A commission has proposed that New York state create a new tier of pension eligibility in which new employees in defined benefit plans would pay higher employee contributions and for whom minimum retirement ages would be raised.
In addition, overtime would be excluded in pension calculations, and employees would have to work longer before qualifying for a pension.
The Mandate Relief Design Team offered no details about the proposed new pension tier in its preliminary report that was delivered to Gov. Andrew Cuomo on Tuesday. Changes in the pension system represented only one element of the report from the commission of private- and public-sector representatives that was created by the governor in January.
The commission recommended a new pension tier, called Tier 6, “in order to help municipalities and school districts address their rapidly escalating pension costs,” according to the preliminary report that is available on Mr. Cuomo's website at www.governor.ny.gov/assets/documents/finalmandate.pdf.
The report said the estimated savings for the Tier 6 pension-level proposal for the local governments and school districts would be “nearly $50 billion” over 30 years.
The report noted that in 2009, New York State enacted a new, Tier 5 pension level for new employees in state and local governments outside of New York City and for teachers statewide. “Over the next 30 years, Tier 5 is expected to save local governments and schools $26.6 billion,” the report said.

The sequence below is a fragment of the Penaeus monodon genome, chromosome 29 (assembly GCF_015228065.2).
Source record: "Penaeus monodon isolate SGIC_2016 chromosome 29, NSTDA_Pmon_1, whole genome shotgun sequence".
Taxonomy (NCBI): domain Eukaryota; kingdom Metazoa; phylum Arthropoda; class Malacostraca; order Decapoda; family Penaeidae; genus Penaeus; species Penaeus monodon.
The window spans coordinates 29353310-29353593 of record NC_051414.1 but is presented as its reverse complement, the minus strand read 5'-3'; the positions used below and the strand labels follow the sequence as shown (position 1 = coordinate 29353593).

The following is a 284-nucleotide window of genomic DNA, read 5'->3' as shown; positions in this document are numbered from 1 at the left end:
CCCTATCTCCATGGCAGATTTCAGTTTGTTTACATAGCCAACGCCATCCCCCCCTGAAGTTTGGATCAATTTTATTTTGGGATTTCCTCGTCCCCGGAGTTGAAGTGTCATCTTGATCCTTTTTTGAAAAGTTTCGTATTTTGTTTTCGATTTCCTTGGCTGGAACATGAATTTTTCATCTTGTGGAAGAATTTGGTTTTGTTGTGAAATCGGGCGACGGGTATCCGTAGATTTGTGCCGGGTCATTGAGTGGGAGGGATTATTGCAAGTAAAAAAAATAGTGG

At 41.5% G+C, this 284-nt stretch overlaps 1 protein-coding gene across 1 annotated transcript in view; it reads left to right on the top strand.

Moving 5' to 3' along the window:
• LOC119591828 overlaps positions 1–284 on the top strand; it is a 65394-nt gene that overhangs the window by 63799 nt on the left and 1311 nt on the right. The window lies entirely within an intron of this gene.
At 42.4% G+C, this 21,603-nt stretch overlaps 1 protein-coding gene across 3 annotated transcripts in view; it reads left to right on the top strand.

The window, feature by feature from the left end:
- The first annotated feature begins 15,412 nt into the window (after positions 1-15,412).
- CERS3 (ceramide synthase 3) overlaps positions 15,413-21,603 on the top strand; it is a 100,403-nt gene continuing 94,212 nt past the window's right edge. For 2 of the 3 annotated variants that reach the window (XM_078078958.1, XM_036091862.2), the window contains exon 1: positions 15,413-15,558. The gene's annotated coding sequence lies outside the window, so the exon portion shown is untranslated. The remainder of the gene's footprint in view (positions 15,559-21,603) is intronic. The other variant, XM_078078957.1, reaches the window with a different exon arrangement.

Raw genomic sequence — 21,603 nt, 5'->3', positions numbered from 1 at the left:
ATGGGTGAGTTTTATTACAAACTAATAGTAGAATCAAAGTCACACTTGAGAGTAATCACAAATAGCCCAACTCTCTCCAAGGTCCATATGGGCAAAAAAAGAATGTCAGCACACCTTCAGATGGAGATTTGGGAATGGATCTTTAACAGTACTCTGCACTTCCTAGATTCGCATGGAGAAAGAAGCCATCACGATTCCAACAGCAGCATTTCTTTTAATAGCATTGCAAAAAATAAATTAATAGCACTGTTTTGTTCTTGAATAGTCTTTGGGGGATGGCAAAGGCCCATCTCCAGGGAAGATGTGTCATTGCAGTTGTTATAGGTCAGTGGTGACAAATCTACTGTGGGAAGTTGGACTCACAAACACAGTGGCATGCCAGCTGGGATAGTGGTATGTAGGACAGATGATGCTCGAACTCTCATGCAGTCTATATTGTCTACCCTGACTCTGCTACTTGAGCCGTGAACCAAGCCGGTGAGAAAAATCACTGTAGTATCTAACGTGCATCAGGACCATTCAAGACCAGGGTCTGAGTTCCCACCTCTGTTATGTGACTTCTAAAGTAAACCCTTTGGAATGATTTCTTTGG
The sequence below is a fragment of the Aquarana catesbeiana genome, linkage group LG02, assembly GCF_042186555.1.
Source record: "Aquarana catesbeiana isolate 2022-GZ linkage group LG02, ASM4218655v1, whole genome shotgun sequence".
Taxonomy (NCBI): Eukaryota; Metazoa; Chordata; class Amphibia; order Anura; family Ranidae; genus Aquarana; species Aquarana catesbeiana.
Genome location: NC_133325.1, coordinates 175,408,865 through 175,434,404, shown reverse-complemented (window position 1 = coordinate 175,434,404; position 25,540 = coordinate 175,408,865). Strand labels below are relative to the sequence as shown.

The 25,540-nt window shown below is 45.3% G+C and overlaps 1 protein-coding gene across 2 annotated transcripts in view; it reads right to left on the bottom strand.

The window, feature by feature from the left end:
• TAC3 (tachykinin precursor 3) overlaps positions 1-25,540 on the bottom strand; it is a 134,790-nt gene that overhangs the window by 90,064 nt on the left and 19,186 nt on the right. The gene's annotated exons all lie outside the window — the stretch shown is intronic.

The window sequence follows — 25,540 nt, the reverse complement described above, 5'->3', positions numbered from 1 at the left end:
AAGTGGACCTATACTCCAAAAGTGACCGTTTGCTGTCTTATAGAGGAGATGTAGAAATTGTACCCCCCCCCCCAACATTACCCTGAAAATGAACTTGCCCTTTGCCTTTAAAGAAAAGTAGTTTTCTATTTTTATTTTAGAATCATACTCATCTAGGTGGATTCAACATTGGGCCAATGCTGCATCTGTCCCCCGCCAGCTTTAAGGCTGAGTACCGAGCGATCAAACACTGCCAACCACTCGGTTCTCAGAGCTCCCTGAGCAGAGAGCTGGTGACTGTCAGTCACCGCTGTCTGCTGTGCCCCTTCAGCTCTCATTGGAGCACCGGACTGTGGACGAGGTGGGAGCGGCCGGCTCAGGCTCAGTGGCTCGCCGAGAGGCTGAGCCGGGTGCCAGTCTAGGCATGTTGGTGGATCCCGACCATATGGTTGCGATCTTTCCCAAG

“Although Tier 5 will produce savings for municipalities and schools, the amount of pressure that pension benefits place on municipalities, school districts and the property tax call for additional reforms,” the report said.
“Decade after decade, mandates have been piled on local governments and school districts, straining budgets and increasing pressure on taxpayers,” Mr. Cuomo said in a news release. “This is a good first step in helping cities, towns and villages across New York rein in costs and help taxpayers, and I look forward to additional findings throughout the year.”
New York's pension system has a series of tiers, offering different benefits and imposing different requirements on employees depending on when they were hired. For example, the first tier covers all employees hired before June 30, 1973. Tier 5 covers employees hired after Jan. 1, 2010.